July was a good month for Indian markets. Shrugging off the global concerns of last month, markets continued to show resilience and registered respectable gains in July too. The Benchmark Nifty50 gave monthly returns of 4.23% and has been consistently making new 52-week highs.
All major indices also traced upward sloping curves and ended at their respective monthly highs.Nifty Next50 and Nifty 500, did even better and ended with 9.37% and 5.0% returns respectively.
On-the-mend fundamentals, increase in near-term global liquidity, hope of this earnings season being better than the previous one and better than expected monsoon, have all contributed towards this up move.
FIIs too are adding fuel to the rally and have pumped in $1.3 billion in Indian equities in July alone (Source: Livemint). Also, the sustained rise in markets in last few months has resulted in many companies coming out with their share sales (mostly IPOs). Infact, till now 47 IPOs have raised close to $1.5 billion in 2016 alone. This amount is twice that of what was raised in entire 2015.
But it is worth noting that this rise in share prices across the market has put India further up in the valuation matrix. So the risks due to high valuations have increased. And in spite of most analysts being bullish, it would not be surprising if volatility increases in the near term.
Though the risk of increasing inflation due to monsoon has receded, those due to increase in international commodity prices and implementation of the 7th pay commission recommendations still exist. So RBI has maintained status quo in its monetary policy meeting in August. There are no changes to the key rates.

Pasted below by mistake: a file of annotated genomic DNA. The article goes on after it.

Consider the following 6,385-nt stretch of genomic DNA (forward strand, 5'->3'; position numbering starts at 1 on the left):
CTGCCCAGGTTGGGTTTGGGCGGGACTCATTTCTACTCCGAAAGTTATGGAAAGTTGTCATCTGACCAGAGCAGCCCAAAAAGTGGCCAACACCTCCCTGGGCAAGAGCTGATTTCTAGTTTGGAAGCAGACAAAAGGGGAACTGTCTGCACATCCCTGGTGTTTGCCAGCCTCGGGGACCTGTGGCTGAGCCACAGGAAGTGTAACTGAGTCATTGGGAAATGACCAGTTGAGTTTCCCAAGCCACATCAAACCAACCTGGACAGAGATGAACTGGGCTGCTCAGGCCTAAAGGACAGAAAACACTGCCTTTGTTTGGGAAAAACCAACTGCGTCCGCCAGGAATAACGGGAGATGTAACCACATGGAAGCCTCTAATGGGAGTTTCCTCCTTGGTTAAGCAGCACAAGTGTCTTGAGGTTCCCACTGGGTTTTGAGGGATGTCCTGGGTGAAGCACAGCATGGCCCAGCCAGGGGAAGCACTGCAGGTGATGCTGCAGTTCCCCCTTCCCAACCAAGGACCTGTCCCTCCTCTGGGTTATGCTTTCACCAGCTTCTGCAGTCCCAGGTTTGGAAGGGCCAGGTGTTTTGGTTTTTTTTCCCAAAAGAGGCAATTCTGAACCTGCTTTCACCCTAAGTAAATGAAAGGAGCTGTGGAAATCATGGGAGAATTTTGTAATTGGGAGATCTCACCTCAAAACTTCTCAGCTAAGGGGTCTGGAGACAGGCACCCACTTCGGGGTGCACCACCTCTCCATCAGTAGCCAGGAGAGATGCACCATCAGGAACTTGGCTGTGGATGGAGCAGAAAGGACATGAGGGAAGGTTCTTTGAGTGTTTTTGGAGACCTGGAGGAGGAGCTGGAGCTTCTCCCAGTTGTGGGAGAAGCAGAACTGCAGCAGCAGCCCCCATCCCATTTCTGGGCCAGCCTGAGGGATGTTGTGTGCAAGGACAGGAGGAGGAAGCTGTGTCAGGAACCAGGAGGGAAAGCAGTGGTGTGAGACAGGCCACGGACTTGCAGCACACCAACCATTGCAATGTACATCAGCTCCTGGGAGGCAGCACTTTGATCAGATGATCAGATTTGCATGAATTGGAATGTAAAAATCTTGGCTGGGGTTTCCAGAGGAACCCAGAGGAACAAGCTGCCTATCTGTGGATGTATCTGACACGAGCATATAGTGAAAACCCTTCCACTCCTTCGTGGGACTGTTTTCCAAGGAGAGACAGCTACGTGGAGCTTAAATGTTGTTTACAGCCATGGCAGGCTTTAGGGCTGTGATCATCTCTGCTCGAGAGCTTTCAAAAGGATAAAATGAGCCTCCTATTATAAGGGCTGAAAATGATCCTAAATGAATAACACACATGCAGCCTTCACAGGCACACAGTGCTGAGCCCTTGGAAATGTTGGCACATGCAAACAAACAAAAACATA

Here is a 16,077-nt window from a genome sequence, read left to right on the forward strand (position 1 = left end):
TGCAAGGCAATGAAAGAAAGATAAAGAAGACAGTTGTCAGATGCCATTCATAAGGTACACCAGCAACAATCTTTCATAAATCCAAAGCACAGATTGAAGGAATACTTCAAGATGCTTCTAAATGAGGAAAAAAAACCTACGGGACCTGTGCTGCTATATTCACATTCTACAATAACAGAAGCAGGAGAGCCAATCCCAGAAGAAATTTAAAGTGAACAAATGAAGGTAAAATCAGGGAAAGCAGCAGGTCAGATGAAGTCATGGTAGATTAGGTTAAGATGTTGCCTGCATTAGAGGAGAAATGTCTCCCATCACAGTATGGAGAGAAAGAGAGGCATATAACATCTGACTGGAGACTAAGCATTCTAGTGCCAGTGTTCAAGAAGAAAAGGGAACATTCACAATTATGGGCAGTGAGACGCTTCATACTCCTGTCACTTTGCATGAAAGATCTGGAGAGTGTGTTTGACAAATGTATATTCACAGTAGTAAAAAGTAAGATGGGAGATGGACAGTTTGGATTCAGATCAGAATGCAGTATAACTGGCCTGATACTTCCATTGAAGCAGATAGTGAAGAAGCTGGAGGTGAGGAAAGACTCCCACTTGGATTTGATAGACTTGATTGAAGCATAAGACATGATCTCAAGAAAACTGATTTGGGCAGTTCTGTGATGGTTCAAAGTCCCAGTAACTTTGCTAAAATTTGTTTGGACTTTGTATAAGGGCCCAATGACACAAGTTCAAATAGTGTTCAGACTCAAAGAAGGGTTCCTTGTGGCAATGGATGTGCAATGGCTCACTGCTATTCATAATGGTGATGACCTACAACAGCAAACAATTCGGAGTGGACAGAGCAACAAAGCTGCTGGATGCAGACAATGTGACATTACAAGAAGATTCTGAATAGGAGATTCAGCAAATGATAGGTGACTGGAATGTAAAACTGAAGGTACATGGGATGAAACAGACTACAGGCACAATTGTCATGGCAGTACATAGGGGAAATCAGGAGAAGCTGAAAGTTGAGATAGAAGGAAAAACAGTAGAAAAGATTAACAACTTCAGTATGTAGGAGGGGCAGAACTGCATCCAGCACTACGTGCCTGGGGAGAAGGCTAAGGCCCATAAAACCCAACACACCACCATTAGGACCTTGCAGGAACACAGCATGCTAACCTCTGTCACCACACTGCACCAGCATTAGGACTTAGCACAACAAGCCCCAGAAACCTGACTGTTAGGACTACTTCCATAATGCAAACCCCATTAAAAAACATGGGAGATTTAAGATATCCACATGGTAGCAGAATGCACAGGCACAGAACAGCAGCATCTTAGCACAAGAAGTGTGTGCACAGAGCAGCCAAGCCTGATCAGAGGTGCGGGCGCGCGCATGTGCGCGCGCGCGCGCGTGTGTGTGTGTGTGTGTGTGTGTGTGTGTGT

Expected* passage of the GST Bill in Upper House of Parliament remains one of the big developments for the economy. (*Update – GST bill was passed in Rajya Sabha on 3rd August 2016.)
GST is expected to be a game changer for the Indian economy. A study commissioned by the 13th Finance Commission to assess the long term boost to GDP due to GST, put the figure at 0.9% to 1.7% of GDP. As of now, multiple layers of taxes under both central and state governments have made it difficult for companies to conduct business.
The GST is expected to simplify the tax structure, encourage compliance, lower costs, and broaden the tax base. As of now though, the precise GST framework is still not clear. Earlier, a GST panel led by Chief Economic Advisor had recommended a revenue neutral rate of 15.0-15.5% (excluding petroleum, real estate, alcohol and electricity). But another view was to have a 3-tier structure where a) lower 12% rate would be applied on essential goods; b) 40% on luxury items and c) 17%-18% on remaining goods (including services).
Till very recently, the opposition parties had been against the GST bill in its current form. But at the time of writing of this update, most issues have been ironed out and the Rajya Sabha has passed the bill. Post passage of the GST bill, a council will then formalize finer details by end of this year. The implementation will take almost an year though government is targeting a rollout by 1st April 2017.
It is possible that initially, the government might adopt a multi-tier, diluted version of the GST. This is to give time to all stakeholders to come up to speed with the GST regime. But in medium term, a switch to single rate is most likely so as to create a real single-rate system. But whatever be the structure eventually, its clear that it will be much preferable to the current VAT based multi-tier structure.
Coming to our portfolio, we remain convinced about the long-term India story inspite of the increase in valuations. Apart from the expected passage of GST bill, we believe that a lot of investments and economic/policy decisions taken in last 2 years have set the stage for the next upmove.
Our portfolio remains adequately diversified across sectors and themes. The month of July saw no change in our holdings and sector allocation remains the same.
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